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July 2008

Tuition and Endowment

Berea College in Kentucky is one of the three colleges mentioned in Daniel Golden's fascinating book, The Price of Admission, as not charging any college tuition. (It is interesting how you can work in academia and not see any of the behaviors detailed in the book, but some parents really might do crazy things to get their kids into an Ivy League school.) It was profiled in the New York Times recently; it focuses on low-income students. The article discusses the staggering endowments of some famous universities, which keep increasing tuition costs although they could easily offset those by dipping into the alumni donation pot.

While not everybody should go to college for free (wealthy alumni who have achieved their fortune through hard work might be reluctant to contribute if their dollars go to a student who could afford tuition costs anyway), and while endowments are also used to pay for, you would have guessed it, multi-year endowed professorships, I am often left wondering what the bulk of it is used for. According to the article, "Harvard's $35 billion endowment, Yale's $23 billion, Stanford’s $17 billion and Princeton’s $16 billion put them among the world’s richest institutions." I guess the real issue is that admission yields are relatively insensitive to the price tag (people apply to schools they have a remote chance of being able to afford), and colleges will charge what they can get away with. We recently had a tuition increase in graduate student credits at Lehigh (from $990 to $1,100 per credit; grad students on research assistantships typically register for nine credits a semester), and I am curious what the point is, since that just means that I have to ask funding agencies for more money (to fund my students) to do the same work, and that decreases Lehigh's ability to compete with other schools. 

What I find most interesting is that the eye-popping endowment numbers mean that a lot of alumni donations do not go into financial aid or new buildings or new computers or even a new gym at all - they are simply invested. They sit in the ether of the online account of some financial institution. With all the talk about "what are endowments for?" and parents' perspective and the difficulty to pay for college, I find it curious that nobody has bothered to think about the small donors (the big donors are the ones with leverage enough to get their name on buildings) and point out the money is not being used, and might not be for another thirty or fifty years. Small donations make alumni offices happy because they can say a lot of people participate to the funding campaigns, but in terms of impact, donating $50 to an Ivy League college will have as much of an impact as stuffing it under a mattress. In contrast, local community colleges rarely have wealthy alumni (in Harvard's or Yale's eyes), but a small donation will make a much bigger difference. It is time alumni started answering "With an endowment like that, you really don't need my money" when phonathon volunteers call them asking for donations.


Operations Research at Starbucks

A columnist at Inc.com is blaming operations research for some of Starbuck's ill-advised policed, in its all-out drive to optimize profits. (Thanks a lot to the reader who pointed out the link!) The author, Joel Spolsky, describes a situation at a Manhattan Starbucks store on Eighth Avenue at 58th Street where an "expediter" walks down the customer line and asks patrons what they are planning to buy to rush their  coffee order. Since the queue is first-come-first-serve, it is unlikely the barista gets started on the drink that much earlier,  but customers in line can hope that they won't have to wait twice - once at the cashier's and once at the pick-up counter. Because the expediter behaved in extremely rude fashion the day Spolsky visited the store, he decided to explore the issue further and ended up on Starbucks's gossip site, where employees discuss various store policies. As it turns out, at least according to the grapevine, the "expediter" isn't there to make the customer experience more satisfying at all. He (or she) is there to make the patrons place their order earlier so that they will feel an ethical obligation to wait until they get their drink, instead of balking at the long lines and getting their coffee elsewhere.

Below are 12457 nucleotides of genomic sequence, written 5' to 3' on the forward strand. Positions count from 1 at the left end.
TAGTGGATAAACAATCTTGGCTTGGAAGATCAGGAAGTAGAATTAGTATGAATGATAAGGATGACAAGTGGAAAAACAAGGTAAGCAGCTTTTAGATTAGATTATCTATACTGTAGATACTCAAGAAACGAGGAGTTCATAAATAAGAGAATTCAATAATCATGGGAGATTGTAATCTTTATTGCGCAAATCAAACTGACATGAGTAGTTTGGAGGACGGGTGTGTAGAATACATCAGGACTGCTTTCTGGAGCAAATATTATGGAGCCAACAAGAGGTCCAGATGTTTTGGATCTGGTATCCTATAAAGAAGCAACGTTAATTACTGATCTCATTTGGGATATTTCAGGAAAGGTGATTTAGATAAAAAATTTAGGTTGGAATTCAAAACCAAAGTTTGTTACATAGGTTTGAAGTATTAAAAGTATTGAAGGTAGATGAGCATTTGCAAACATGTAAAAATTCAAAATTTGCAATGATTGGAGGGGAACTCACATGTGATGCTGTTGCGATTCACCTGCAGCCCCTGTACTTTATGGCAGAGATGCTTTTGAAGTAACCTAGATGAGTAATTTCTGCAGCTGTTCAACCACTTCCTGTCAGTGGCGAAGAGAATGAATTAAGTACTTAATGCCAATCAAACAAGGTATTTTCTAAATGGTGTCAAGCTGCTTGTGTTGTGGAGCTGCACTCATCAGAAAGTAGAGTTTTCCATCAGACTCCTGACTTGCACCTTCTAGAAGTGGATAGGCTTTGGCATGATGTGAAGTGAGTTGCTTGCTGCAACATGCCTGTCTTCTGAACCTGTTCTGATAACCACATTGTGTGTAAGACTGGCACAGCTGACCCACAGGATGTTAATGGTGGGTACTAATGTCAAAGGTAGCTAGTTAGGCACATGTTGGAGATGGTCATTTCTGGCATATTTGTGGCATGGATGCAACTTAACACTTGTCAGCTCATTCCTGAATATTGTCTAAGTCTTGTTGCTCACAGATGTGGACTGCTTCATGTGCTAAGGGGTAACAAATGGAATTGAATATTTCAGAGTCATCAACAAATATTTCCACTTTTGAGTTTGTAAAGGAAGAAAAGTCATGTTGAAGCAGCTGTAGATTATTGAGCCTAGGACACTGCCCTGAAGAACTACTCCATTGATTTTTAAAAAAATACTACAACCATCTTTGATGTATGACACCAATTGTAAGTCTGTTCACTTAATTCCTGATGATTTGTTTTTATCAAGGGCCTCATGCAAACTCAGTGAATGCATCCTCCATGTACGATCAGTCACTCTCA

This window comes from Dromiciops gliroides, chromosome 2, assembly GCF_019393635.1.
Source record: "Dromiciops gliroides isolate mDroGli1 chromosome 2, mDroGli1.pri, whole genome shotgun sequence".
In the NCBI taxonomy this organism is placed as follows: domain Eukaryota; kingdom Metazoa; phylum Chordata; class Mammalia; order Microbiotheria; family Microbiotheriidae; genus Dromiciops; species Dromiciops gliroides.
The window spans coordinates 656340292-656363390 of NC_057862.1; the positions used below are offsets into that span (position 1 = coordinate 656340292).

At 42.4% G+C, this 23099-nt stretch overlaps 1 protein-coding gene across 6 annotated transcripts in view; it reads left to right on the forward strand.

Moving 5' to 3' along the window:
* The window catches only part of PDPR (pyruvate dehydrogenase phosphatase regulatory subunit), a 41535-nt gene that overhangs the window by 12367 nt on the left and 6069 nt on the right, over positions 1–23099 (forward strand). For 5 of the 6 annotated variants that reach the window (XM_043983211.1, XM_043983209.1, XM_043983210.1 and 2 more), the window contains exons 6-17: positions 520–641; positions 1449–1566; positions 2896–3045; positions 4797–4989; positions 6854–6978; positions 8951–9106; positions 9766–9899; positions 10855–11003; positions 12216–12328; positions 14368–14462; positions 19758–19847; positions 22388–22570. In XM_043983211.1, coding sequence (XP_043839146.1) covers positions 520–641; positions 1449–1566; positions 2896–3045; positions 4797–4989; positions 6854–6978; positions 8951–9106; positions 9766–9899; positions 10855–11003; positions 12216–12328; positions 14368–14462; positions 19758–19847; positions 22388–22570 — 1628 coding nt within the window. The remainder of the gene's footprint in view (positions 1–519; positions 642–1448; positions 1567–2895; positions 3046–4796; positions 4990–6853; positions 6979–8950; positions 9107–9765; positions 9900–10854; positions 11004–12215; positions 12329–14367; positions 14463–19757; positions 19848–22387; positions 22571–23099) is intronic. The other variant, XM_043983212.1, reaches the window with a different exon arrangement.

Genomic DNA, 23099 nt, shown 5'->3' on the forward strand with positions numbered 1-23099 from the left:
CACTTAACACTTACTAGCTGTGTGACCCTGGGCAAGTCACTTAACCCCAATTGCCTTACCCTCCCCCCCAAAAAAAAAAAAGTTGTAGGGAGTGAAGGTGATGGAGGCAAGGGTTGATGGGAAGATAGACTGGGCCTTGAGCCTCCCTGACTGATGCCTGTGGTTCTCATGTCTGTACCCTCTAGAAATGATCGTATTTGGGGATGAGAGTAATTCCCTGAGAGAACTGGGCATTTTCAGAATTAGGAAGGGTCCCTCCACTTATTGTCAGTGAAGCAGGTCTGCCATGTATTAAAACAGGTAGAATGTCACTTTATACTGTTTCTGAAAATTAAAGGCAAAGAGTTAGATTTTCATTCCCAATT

According to Spolsky, this evil policy is the result of operations research in action - he writes : "All of this fancy optimization stuff is called operations research. It's what Michael Gerber talks about in his best-selling book The E-Myth Revisited . If you're planning to expand your business to a certain scale, you must first establish procedures and build systems to get predictable outcomes so that your employees can produce decent results even when they're not having a great day. It's a real academic field of study, and it's really hard and really important. You need to hire pretty smart people to do studies and experiments and collect the statistics and then figure out what it all means." My first reaction was: getting more visibility for operations research is great, but we certainly don't need bad PR. (The prices of airline tickets already provide plenty of that.) So can we pass the buck? Here comes the spin minute. As much as I loved the "really hard and really important" comment and the "pretty smart people" one, if it is about directing customer behavior, it is a lot more about operations management than operations research. (Remember what I wrote last week about Pennsylvania blaming New Jersey for all its troubles and then some? We all need a cousin to dump our problems on.)